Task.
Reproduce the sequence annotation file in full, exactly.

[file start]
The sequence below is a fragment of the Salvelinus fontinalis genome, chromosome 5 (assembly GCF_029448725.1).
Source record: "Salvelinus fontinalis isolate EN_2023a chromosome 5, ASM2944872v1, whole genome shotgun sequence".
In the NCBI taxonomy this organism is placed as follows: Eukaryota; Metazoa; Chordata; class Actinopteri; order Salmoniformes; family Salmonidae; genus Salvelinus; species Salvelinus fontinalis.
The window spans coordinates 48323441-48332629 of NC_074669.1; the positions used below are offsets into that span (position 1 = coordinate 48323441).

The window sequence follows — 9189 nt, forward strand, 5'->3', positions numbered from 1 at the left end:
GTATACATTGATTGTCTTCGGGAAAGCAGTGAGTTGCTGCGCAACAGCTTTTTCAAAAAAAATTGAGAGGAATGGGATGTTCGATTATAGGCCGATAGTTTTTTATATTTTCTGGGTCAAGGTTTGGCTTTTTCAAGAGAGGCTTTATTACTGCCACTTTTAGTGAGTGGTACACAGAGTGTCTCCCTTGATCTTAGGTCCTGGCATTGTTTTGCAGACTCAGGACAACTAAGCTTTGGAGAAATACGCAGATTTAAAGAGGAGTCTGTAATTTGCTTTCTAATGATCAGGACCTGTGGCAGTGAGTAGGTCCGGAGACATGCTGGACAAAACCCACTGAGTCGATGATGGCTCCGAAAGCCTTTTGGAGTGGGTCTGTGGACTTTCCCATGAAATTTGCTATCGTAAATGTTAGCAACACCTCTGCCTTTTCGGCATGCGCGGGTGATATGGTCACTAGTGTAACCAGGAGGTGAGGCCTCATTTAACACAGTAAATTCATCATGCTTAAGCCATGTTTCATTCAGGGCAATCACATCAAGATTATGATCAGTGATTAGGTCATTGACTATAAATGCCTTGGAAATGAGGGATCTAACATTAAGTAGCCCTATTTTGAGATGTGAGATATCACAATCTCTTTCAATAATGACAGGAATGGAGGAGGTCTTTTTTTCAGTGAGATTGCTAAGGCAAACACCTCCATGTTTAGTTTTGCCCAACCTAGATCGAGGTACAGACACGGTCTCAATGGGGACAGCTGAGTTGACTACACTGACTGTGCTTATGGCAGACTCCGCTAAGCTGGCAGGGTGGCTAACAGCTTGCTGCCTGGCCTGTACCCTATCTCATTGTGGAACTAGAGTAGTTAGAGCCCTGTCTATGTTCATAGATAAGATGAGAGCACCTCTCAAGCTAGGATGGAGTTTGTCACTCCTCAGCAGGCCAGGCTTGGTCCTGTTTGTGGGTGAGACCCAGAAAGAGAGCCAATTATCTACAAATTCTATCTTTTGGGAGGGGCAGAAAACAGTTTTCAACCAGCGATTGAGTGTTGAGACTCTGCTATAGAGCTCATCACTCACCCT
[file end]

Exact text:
The sequence below is a fragment of the Salvelinus fontinalis genome, chromosome 5 (assembly GCF_029448725.1).
Source record: "Salvelinus fontinalis isolate EN_2023a chromosome 5, ASM2944872v1, whole genome shotgun sequence".
In the NCBI taxonomy this organism is placed as follows: Eukaryota; Metazoa; Chordata; class Actinopteri; order Salmoniformes; family Salmonidae; genus Salvelinus; species Salvelinus fontinalis.
The window spans coordinates 48323441-48332629 of NC_074669.1; the positions used below are offsets into that span (position 1 = coordinate 48323441).

The window sequence follows — 9189 nt, forward strand, 5'->3', positions numbered from 1 at the left end:
GTATACATTGATTGTCTTCGGGAAAGCAGTGAGTTGCTGCGCAACAGCTTTTTCAAAAAAAATTGAGAGGAATGGGATGTTCGATTATAGGCCGATAGTTTTTTATATTTTCTGGGTCAAGGTTTGGCTTTTTCAAGAGAGGCTTTATTACTGCCACTTTTAGTGAGTGGTACACAGAGTGTCTCCCTTGATCTTAGGTCCTGGCATTGTTTTGCAGACTCAGGACAACTAAGCTTTGGAGAAATACGCAGATTTAAAGAGGAGTCTGTAATTTGCTTTCTAATGATCAGGACCTGTGGCAGTGAGTAGGTCCGGAGACATGCTGGACAAAACCCACTGAGTCGATGATGGCTCCGAAAGCCTTTTGGAGTGGGTCTGTGGACTTTCCCATGAAATTTGCTATCGTAAATGTTAGCAACACCTCTGCCTTTTCGGCATGCGCGGGTGATATGGTCACTAGTGTAACCAGGAGGTGAGGCCTCATTTAACACAGTAAATTCATCATGCTTAAGCCATGTTTCATTCAGGGCAATCACATCAAGATTATGATCAGTGATTAGGTCATTGACTATAAATGCCTTGGAAATGAGGGATCTAACATTAAGTAGCCCTATTTTGAGATGTGAGATATCACAATCTCTTTCAATAATGACAGGAATGGAGGAGGTCTTTTTTTCAGTGAGATTGCTAAGGCAAACACCTCCATGTTTAGTTTTGCCCAACCTAGATCGAGGTACAGACACGGTCTCAATGGGGACAGCTGAGTTGACTACACTGACTGTGCTTATGGCAGACTCCGCTAAGCTGGCAGGGTGGCTAACAGCTTGCTGCCTGGCCTGTACCCTATCTCATTGTGGAACTAGAGTAGTTAGAGCCCTGTCTATGTTCATAGATAAGATGAGAGCACCTCTCAAGCTAGGATGGAGTTTGTCACTCCTCAGCAGGCCAGGCTTGGTCCTGTTTGTGGGTGAGACCCAGAAAGAGAGCCAATTATCTACAAATTCTATCTTTTGGGAGGGGCAGAAAACAGTTTTCAACCAGCGATTGAGTGTTGAGACTCTGCTATAGAGCTCATCACTCACCCT